A few of you have asked how our afterschooling was going. Specifically, some of you were wondering how crazy I’d be to expect my kiddo to get excited about doing more school after a full day in the classroom. I don’t blame you.
If you’re wondering, afterschooling is just what it sounds like: school, after school. Basically, it’s a good compromise for families who don’t feel led to do straight-up homeschooling, but still want to do a bit of stuff after your kids are back home. I jokingly call it “Homeschool Lite.”
The short answer as to how it’s going: yes, it’s taken a bit to get our groove back into this, and yes, during the first week of school I thought this was a crazy idea. But now that we’re finding our fall routine, it’s going well, for two main reasons.
1. I’ve flexed on my idea of what afterschooling “should” look like.
Here’s what I mean when I say we afterschool: we casually learn and talk together about stuff, we read more in depth as we’re interested, and we keep it fun. My kids probably don’t know that we’re doing any sort of school at all. You probably do something similar without calling it anything official.
My daughter is tired after a full day of school; the last thing she wants to do is sit at the table and do worksheets or math drills. So we keep it simple, short, and laid-back with these main tools:
Story of the World
Several times a week, we listen to one story from Story of the World. We have the CDs in the car and as we’re driving around, and we repeat the same two minute (or so) story. Then we talk about it. As interest arises, we pick up a book on the topic during our weekly library visit.
This isn’t work for us, it’s fun. We love history, and I adore SOTW’s approach to telling accurate history in a storytelling format. We’ve had all sorts of fascinating conversations about Cleopatra, the Roman Empire, and the Maori people in New Zealand.
First Language Lessons
Even though I love Tate’s school, I do miss the classical method with which we approached our homeschooling. So to make sure she’s getting a good foundation in English grammar, we subtly, casually work through First Language Lessons in conversation.
This text is more for me than anything; it gives me a checklist of sorts to remind me what to review with her. So as we go about our day, I’ll ask her: “Please tell me all the pronouns,” and she’ll rattle off “I, she, my, mine, you, your, yours…” and so on. This takes around five to ten minutes daily.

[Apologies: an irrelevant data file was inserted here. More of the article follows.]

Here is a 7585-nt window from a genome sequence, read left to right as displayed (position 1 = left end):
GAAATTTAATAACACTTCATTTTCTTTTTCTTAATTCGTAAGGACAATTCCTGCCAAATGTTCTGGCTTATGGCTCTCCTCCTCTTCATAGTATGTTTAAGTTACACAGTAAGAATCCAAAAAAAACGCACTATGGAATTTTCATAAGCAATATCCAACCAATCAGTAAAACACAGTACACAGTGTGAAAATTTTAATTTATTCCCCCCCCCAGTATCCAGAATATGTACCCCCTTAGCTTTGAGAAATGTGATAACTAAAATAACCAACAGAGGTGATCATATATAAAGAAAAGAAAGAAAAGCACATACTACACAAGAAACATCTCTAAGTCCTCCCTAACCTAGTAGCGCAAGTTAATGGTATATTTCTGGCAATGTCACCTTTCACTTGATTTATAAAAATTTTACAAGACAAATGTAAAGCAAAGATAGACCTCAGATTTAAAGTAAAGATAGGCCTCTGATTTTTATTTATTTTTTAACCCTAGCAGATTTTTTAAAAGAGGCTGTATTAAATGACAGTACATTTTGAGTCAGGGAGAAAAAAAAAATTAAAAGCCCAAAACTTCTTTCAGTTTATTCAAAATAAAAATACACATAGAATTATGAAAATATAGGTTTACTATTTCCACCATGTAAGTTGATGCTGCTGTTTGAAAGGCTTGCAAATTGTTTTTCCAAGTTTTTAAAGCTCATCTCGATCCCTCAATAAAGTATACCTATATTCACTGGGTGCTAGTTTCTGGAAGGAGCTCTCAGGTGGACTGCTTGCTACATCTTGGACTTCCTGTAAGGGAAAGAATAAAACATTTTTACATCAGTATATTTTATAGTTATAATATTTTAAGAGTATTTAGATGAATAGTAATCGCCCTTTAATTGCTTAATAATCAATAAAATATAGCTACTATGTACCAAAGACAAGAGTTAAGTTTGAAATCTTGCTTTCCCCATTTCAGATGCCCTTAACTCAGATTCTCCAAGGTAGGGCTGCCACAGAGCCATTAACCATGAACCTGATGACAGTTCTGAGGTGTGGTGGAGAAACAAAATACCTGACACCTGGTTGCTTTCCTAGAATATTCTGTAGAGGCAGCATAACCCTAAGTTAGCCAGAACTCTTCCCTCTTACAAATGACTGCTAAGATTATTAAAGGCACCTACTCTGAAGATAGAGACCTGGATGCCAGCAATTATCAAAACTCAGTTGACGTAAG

Math is Tate’s weaker subject (as is mine), so DreamBox has worked really well for us. It feels like playing computer games because it is computer games. Through magical algorithms and probably unicorns (I’m telling you, I’m not mathy), this program adjusts as your child progresses.
It provides games based on the math skills your child needs, and parents have a dashboard where they can see progress. It’s pretty great. Reed (our 4-year-old) loves it, too.
Read, read, and read some more
We keep our books our front and center in the living room, and we go to the library often. Reading is a normal part of our everyday life around here. Nothing fancy or complicated, this afterschooling, is it?
Note: One reason we’re able to afterschool is because Tate’s teacher has a low-homework policy (one of the main reasons we felt led to this school!). As a second grader, she has a max of 15 minutes of homework each night, it’s always related to something she learned that day in class (so it’s review, not new material), it’s never busy work, and there’s never homework over the weekend. And then she also keeps a reading log, where she has to read at least 15 minutes a night (which we easily do twice that amount regardless). Pretty great.
2. I keep it organized.
I think this works for us because it doesn’t feel schooly to the kids, and one of the reasons it doesn’t is because I do my darndest to stay organized on my end. I keep all the books and paperwork I need in one place, and when I need to check on our progress, I know just where to go (it’s all at my desk).
The kind people at Martha Stewart sent me samples of her new line of office supplies, and they’ve worked great so far. I keep both our afterschooling and my kids’ school papers in one place, and what can I say?, because it’s pretty, I just keep it all out.
(Also? It must be said: I don’t normally keep four copies of my book at arm’s reach. They’re being mailed out to a few people, and I just now found them in our garage. Promise. The irony doesn’t escape me.)
My favorite bit is the vertical files, making it easy to store our stuff in a simple magazine holder on my desk. My kids’ school sends stuff via a folder in their backpacks, so when they get home, my kids put their folder in this holder. I know to look at stuff, sign what’s necessary, and put it back in the folder to return to school. The kids then grab their folders each night as they collect their backpacks.
I’m not sure if we’ll always afterschool, of course, but so far, this system is going well. It’s so much easier to keep it low-key yet intentional when I’m organized with our stuff. I’ll be honest—I feel like we’re enjoying the best of both worlds.
Our family’s educational philosophy and approach is year-at-a-time, kid-at-a-time. I don’t doubt that we’ll homeschool again down the road, so by afterschooling, I feel like we’ve kept a toe in both arenas.
Have you ever tried afterschooling? What’s worked for you? And even if you don’t, how do you keep your school stuff organized?